As a singer, your voice is your instrument. Vocal health is one of the most important things to focus on when it comes to achieving peak performance and also preserving your voice in the long run. Maintaining a healthy voice is key for all singers at any age. This specific post is so full of goodies, we have to split it into two parts! Today we’ll explore 3 topics that include vital knowledge, techniques, and tips from Angelina Seemann, one of our voice teachers at LCMS!
The most important thing when it comes to hydration is how it works. Not many people realize that hydration isn’t instant the moment you drink water, but rather it takes time. It can take up to 4 hours for that water to circulate through your body and fully affect your vocal folds. Another idea is that water doesn’t actually touch your vocal folds! You heard me right– when you have a dry throat or feel like you need to clear your throat by drinking, that water doesn’t come in contact with your vocal folds!
“I always say that today’s water intake is tomorrow’s hydration! Make sure you prepare for any performances, auditions, or just even a long day of talking by drinking the proper amount of water the day before and the day of.”
Proper Warm-Ups & Cool Downs
Would you run a marathon without stretching or preparing? Of course not! Before singing, warm up your voice with gentle exercises such as lip trills, sirens, and humming scales. In lessons, you may experience a lot of different warm-ups and you may even have your favorites! Warm-ups are a great way to slowly get your muscles prepared for a voice lesson or performance. Your vocal folds are a small, delicate part of your body and we need to make sure we’re properly using them. Stretching and preparing these muscles will help relieve singers or tension, help build range, learn technique, and much more!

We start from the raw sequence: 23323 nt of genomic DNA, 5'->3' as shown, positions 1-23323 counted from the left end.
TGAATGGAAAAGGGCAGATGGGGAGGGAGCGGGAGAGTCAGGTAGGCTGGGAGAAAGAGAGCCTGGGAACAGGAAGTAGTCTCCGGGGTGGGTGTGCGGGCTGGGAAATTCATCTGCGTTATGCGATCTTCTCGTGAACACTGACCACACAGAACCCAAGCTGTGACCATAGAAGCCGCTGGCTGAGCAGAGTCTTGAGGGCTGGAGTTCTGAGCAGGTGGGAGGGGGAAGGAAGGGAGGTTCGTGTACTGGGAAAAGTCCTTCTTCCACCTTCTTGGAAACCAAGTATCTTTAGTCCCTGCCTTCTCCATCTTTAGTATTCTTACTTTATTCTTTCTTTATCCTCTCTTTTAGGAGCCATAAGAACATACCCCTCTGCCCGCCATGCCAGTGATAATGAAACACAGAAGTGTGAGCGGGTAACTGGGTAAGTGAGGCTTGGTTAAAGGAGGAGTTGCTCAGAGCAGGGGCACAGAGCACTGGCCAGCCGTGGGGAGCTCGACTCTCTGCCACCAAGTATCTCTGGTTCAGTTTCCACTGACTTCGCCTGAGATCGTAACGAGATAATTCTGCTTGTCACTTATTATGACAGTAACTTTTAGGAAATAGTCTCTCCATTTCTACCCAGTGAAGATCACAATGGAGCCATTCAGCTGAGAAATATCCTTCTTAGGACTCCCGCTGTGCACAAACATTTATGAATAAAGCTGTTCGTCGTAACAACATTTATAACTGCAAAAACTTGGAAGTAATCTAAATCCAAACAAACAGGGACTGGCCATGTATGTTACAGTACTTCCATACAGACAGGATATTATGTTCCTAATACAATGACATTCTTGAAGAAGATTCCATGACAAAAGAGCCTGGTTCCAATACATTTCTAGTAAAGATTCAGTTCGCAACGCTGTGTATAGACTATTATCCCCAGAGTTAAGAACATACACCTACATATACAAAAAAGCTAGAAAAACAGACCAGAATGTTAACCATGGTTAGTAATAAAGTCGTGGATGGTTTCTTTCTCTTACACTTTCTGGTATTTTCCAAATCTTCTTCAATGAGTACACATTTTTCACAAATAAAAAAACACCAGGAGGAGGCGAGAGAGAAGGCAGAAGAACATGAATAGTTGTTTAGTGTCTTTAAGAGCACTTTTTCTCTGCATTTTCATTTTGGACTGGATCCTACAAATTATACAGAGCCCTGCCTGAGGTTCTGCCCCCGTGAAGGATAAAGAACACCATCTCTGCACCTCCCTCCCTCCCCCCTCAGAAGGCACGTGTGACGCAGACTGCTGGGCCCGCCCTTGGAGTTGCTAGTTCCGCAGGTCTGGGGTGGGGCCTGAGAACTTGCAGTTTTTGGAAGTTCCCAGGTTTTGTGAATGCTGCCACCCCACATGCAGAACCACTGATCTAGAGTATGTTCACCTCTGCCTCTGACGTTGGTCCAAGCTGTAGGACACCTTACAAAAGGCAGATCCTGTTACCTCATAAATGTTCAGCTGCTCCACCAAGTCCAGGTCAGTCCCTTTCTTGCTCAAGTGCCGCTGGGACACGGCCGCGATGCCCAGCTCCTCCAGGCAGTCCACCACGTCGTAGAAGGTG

After singing, cool down your voice with gentle vocal exercises to relax and soothe your vocal cords. What is a cool down? It helps us take our voice from “performance mode” and bring it back to our natural speaking register. These cool-downs only take 2-3 minutes (or longer if needed) after performing. This can be anything from a gentle slide on an “ah” (descending) or humming lightly on “do-mi-sol-me-do”. Be careful to cool down after long periods of singing because lactic acid can build up in our vocal muscles, which can lead to post-performance injuries.
“Warming up your muscles is the best way to prevent any vocal injuries! We only have one voice and we should be taking great care of it! Start out with light, easy exercises and work your way up to more challenging warm ups. Don’t forget to target different parts of your voice, like head voice, chest voice, etc.”
Are vocal lessons worth it? Many believe so, and so do we! Investing in professional vocal training is a great opportunity to learn more about the voice, challenge yourself as a performer, and learn more about this amazing art form! A qualified vocal instructor can provide guidance on proper vocal techniques, breathing exercises, and help you expand your vocal range while minimizing strain. Teachers can help guide you in the right direction and give honest feedback to help improve your craft.
If you’re struggling with reaching high notes or you feel like you’re unable to sing in a certain style, this is the perfect time for you to explore voice instructors. We take your natural abilities and help you understand how to use the voice in a healthy manner. With the popular music of today, many singers want to be able to belt high notes or sing airy melodies, but it’s not always natural to us. Even famous singers have voice coaches to help them out and guide them.
“Find a teacher who fits your needs and one that you mesh well with. My first voice teacher taught me many things and much of it was through tough love & very honest feedback, but that approach worked well for me, but not for others. Find the one who fits with you and your goals!”
Vocal maintenance is the most important thing a singer can do to protect their voice and make sure they’re keeping it healthy. These are only 3 topics within the subject of vocal maintenance, so come back to read more in the second part of this blog post!